Some of the senior figures from the construction sector in Brighton and Hove questioned politicians about their housing and planning policies at a hustings this evening (Wednesday 15 April).
The event, Construction Voice, was organised by the Brighton and Hove Chamber of Commerce, and took place at the County Ground, in Eaton Road, Hove.
It attracted, among others, developers, architects and surveyors.
Three councillors fielded the questions – Phélim Mac Cafferty, a Green candidate and chairman of Brighton and Hove City Council Planning Committee, the opposition Conservative group leader Geoffrey Theobald, and Labour group leader Warren Morgan.
All recognised the need for thousands of new homes for the sons and daughters of the city as well as those coming here from elsewhere. And all agreed that more affordable homes were needed.
Andy Winter, the chief executive of Brighton Housing Trust (BHT), said: “The word affordable has been hijacked and completely distorted.”
He said that people on low and middle incomes who the city relies on were being priced out and that that was a dangerous situation.
He added that whoever had “the great misfortune to form the next administration” faced a huge challenge.
Tom Shaw, from Hyde housing association, asked what could be done to improve confidence in the planning process locally.
Councillor Theobald said that under the Conservatives there would be a helpful and constructive planning service.
He said that every opportunity would be taken to remove unnecessary bureaucracy and red tape from the planning process.
Ed Allison-Wright, from property company Centurion, asked about innovation.
Councillor Mac Cafferty said that, despite the financial challenges, the planning department was working incredibly hard and would explore all options, including those around tall buildings, to meet the housing needs of the area.
The panellists explored some of the challenges around employment space, including offices.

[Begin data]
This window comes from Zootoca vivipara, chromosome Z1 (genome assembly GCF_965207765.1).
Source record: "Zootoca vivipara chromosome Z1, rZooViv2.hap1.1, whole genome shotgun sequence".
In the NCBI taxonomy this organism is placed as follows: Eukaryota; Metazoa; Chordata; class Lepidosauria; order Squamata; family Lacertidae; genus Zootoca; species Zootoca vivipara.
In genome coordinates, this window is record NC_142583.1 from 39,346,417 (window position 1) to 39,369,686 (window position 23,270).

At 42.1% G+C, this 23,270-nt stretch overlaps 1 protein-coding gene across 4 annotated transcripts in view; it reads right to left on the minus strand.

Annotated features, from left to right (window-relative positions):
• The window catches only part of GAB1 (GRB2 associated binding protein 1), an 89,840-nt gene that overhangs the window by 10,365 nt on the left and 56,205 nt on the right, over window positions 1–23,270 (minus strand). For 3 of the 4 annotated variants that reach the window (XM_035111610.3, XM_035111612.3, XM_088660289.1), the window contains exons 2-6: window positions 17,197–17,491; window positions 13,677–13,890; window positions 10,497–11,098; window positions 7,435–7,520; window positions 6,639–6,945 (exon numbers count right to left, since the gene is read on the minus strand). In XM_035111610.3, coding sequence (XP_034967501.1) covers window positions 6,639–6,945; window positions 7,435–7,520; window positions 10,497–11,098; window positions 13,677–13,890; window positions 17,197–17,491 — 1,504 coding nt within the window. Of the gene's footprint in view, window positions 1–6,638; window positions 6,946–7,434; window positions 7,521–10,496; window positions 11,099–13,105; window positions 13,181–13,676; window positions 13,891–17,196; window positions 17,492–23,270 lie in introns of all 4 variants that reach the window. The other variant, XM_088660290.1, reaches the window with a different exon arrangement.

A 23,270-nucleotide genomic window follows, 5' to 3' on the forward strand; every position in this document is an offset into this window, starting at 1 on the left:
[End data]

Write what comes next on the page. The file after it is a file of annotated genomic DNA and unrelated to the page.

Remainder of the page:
Councillor Mac Cafferty said that more than 9,000 jobs had been created over the past four years and that shop vacancy rates were well below the national and regional average.
And he pointed to the emerging plans for Preston Barracks in Brighton.
Councillor Morgan said that industrial estates, such as the one in Woodingdean, should be safeguarded. And he spoke about the need to modernise places such as the area around Hove Station.
Councillor Morgan also spoke about listening to local businesses about the obstacles they faced in upgrading office space in response to a question from Gavin Stewart, who runs the Business Investment District.
Councillor Mac Cafferty acknowledged issues around viability and market trends. He also highlighted the way that the Greater Brighton city region had attracted external funding since the City Deal was signed.
One of the surveyors said that a game changer was needed, with the council providing a lead – and a clear strategic vision.
He said that big employers preferred new and well-designed offices rather than refurbished older buildings. Without such buildings, jobs would go to places such as London, Gatwick or Crawley.
He urged the council to identify a viable site for a gateway building and to accept the need for a park and ride.
Councillor Mac Cafferty flagged up the possibilities at Toads Hole Valley, with a consultation due to start in June.
Councillor Morgan pointed to organisations such as Amex and how they tended to want city centre sites.
He added: “I would love to create some employment space in Whitehawk in my ward.”
He reiterated Labour’s commitment to park and ride and promised a co-ordinated transport network.
The seafront is, he said, our shop window, our playground, our major transport artery – and Labour, he promised, would invest in renewing it.
Councillor Mac Cafferty said that the seafront was being rebuilt after years of under-investment.
The city was booming, with 11 million visitors last year, he said. And the number visiting “the nation’s favourite seaside resort” had risen year on year.
He said that a development agreement was being negotiated with Standard Life to expand Churchill Square and build a new concert and conference centre at Black Rock.
Councillor Morgan said that it was vital to provide a “rapid transit” between Black Rock and the big seafront hotels.
Councillor Theobald said that conference facilities at Black Rock would give Brighton Marina a boost while some conferences would opt to stay closer to the existing big hotels such as the Grand and the Hilton Brighton Metropole.
Councillor Mac Cafferty and Councillor Morgan paid tribute to the “reality check” provided by Tony Mernagh, who retired yesterday.